Dear 100 Hour Board,
How does one know if he/she has experienced racism? As a minority at BYU, I feel there are several situation where I feel left out.
I am wondering if I am just mad at the people in general or if there is a genuine case of racism. There are not many people I can turn to about this, as most of the people I know at BYU are white and they just think I am making a big deal out of nothing. They just don't beleive me and think I am just out there to find a reason to bring out the subject of racism. They think I am looking for an excuse. I am basically trying to come to terms with it and wanting to know if I can somehow make myself not think about it all the time.
- the other non-white guy on campus
Racism is a hard to experience, particularly at a university that strives to promote Christian ideals.
Whether you are experiencing racism or not is hard to determine. Are you being excluded on the basis of your race alone or socioeconomic background (which often become conflated)? Are there people who make comments or whose actions lead you to believe that they believe that you are inferior due to your race? Do people make assumptions about you based solely on race?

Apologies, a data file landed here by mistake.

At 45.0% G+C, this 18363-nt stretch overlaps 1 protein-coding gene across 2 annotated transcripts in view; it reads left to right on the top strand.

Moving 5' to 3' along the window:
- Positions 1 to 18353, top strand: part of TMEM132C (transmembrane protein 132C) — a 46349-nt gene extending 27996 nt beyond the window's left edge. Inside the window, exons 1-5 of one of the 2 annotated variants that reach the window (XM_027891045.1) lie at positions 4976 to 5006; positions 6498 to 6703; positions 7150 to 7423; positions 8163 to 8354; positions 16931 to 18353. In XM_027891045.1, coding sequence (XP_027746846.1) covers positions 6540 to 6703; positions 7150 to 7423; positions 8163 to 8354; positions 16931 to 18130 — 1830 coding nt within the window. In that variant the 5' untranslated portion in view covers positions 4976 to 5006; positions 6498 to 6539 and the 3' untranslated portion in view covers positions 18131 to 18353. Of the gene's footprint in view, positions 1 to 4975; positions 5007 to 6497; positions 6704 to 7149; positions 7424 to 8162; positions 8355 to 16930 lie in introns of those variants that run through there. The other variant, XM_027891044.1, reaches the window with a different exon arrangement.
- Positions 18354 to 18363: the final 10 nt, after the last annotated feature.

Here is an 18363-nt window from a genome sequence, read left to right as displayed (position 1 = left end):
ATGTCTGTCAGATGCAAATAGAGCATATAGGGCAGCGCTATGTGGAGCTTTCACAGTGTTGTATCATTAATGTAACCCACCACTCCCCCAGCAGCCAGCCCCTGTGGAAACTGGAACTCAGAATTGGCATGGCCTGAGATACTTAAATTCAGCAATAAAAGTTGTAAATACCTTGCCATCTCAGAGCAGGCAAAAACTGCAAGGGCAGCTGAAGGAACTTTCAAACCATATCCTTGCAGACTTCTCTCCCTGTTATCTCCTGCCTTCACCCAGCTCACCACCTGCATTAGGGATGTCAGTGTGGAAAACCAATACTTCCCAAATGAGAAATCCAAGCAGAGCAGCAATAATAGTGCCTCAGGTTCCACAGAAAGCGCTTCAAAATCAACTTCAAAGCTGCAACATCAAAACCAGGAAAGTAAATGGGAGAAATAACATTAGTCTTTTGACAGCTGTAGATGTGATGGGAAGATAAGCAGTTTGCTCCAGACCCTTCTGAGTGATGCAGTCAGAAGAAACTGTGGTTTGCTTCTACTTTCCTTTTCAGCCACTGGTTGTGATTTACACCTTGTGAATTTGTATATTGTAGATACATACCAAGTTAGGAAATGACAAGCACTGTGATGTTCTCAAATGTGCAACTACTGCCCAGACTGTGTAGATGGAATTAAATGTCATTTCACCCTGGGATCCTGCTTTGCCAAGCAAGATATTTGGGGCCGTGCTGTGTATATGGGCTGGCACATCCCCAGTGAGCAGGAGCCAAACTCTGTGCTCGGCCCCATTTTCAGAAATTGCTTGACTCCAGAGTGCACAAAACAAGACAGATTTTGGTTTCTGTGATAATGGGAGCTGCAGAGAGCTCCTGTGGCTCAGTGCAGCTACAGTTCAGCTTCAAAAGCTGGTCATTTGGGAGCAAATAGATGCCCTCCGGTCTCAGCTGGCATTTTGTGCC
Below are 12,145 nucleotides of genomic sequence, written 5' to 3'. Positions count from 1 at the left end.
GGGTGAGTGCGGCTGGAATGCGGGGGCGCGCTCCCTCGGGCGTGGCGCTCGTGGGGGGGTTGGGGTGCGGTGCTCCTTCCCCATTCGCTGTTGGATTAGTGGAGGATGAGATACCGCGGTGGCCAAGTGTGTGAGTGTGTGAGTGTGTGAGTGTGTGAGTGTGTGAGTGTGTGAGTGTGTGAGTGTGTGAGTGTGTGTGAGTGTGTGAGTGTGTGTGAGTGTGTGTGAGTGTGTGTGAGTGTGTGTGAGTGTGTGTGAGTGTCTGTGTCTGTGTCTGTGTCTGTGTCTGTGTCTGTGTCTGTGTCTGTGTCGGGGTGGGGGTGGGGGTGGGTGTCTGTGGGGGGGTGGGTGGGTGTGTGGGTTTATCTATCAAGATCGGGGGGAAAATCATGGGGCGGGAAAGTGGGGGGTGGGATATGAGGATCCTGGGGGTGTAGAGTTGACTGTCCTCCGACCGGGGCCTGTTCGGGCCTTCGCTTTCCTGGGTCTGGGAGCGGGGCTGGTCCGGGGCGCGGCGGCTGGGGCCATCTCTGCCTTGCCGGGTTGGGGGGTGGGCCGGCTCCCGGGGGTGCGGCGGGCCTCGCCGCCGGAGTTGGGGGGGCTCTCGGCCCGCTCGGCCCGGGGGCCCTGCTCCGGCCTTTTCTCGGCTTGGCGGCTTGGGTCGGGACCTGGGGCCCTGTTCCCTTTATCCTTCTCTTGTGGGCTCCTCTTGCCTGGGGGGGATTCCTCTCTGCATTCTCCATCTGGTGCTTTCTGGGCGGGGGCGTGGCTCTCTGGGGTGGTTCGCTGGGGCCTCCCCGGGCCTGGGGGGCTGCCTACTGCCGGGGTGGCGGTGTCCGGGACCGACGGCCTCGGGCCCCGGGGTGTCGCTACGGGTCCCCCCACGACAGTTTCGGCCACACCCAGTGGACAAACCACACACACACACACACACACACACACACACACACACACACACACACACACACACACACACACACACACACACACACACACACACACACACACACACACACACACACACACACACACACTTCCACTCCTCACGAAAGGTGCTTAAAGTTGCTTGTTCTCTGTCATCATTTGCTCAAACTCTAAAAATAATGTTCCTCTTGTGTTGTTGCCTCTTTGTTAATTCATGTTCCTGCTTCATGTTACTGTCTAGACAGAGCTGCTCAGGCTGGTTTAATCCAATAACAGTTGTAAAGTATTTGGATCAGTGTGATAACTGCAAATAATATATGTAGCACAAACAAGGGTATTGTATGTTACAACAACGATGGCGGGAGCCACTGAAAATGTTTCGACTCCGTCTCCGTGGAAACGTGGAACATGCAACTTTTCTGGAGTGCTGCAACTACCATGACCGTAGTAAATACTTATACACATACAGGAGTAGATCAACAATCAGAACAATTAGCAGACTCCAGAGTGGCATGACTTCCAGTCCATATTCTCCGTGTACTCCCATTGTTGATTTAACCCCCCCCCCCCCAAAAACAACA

If you are experiencing discomfort at school and your peers think you are making a big deal out of nothing, are you telling them about specific experiences and how they make you feel? They may be incosiderate, but that does not necessarily make them racist. There is a difference, but sometimes they are related.
BYU is not exactly diverse, but there are a number of students from different backgrounds who might be able to realte to the specific experiences you are dealing with. I attended a college where I was not in the racial majority but I personally stayed away from cultural groups until I had created an identity for myself as something other than a girl of a certain cultural background. When I was able to identify myself as person, I found comfort in attending cultural events with people who had grown up in similar circumstances and who had similar tales of growing up to tell. Reach out to your peers if you feel that a sense of community is what is making your experiences more marked.
Just remember that college is a time when everyone, to some degree or another, feels disconnected from who they thought they were. We're all looking for a place to call our own and BYU might be an opportunity for you to share your experiences with people who have never had multicultural friends. You could be a valuable friend for someone who will take a job in Detroit or Baltimore or Hawaii who might benefit from your unique worldview.
It must be frustrating to feel antogonized but remember that people's actions and words are not always considerate for reasons that extend beyond racism.
This is a really tough issue, and the short answer is that you can never really be sure, unless someone comes straight out and says "Just so you know, I'm treating you differently because you aren't white, like me." Which doesn't happen so often.